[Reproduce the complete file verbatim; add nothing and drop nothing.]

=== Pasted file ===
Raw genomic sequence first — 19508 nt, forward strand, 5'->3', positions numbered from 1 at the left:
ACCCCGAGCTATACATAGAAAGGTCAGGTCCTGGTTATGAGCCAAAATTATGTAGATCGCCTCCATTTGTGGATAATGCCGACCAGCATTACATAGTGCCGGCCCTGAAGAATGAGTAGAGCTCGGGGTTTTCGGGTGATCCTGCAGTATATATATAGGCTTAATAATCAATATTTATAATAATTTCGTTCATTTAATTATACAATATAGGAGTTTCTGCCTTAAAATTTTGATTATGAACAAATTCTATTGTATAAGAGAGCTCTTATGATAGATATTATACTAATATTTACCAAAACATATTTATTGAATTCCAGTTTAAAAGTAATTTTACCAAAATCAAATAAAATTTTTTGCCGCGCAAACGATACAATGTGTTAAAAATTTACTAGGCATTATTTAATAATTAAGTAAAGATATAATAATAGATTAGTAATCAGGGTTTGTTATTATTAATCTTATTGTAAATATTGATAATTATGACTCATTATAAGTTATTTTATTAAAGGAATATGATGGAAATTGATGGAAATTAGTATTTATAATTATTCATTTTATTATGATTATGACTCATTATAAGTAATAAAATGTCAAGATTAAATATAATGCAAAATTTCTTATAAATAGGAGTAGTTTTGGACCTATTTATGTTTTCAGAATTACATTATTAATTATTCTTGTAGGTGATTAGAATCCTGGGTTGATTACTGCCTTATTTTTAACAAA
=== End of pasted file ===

Raw genomic sequence first — 19508 nt, forward strand, 5'->3', positions numbered from 1 at the left:
ACCCCGAGCTATACATAGAAAGGTCAGGTCCTGGTTATGAGCCAAAATTATGTAGATCGCCTCCATTTGTGGATAATGCCGACCAGCATTACATAGTGCCGGCCCTGAAGAATGAGTAGAGCTCGGGGTTTTCGGGTGATCCTGCAGTATATATATAGGCTTAATAATCAATATTTATAATAATTTCGTTCATTTAATTATACAATATAGGAGTTTCTGCCTTAAAATTTTGATTATGAACAAATTCTATTGTATAAGAGAGCTCTTATGATAGATATTATACTAATATTTACCAAAACATATTTATTGAATTCCAGTTTAAAAGTAATTTTACCAAAATCAAATAAAATTTTTTGCCGCGCAAACGATACAATGTGTTAAAAATTTACTAGGCATTATTTAATAATTAAGTAAAGATATAATAATAGATTAGTAATCAGGGTTTGTTATTATTAATCTTATTGTAAATATTGATAATTATGACTCATTATAAGTTATTTTATTAAAGGAATATGATGGAAATTGATGGAAATTAGTATTTATAATTATTCATTTTATTATGATTATGACTCATTATAAGTAATAAAATGTCAAGATTAAATATAATGCAAAATTTCTTATAAATAGGAGTAGTTTTGGACCTATTTATGTTTTCAGAATTACATTATTAATTATTCTTGTAGGTGATTAGAATCCTGGGTTGATTACTGCCTTATTTTTAACAAA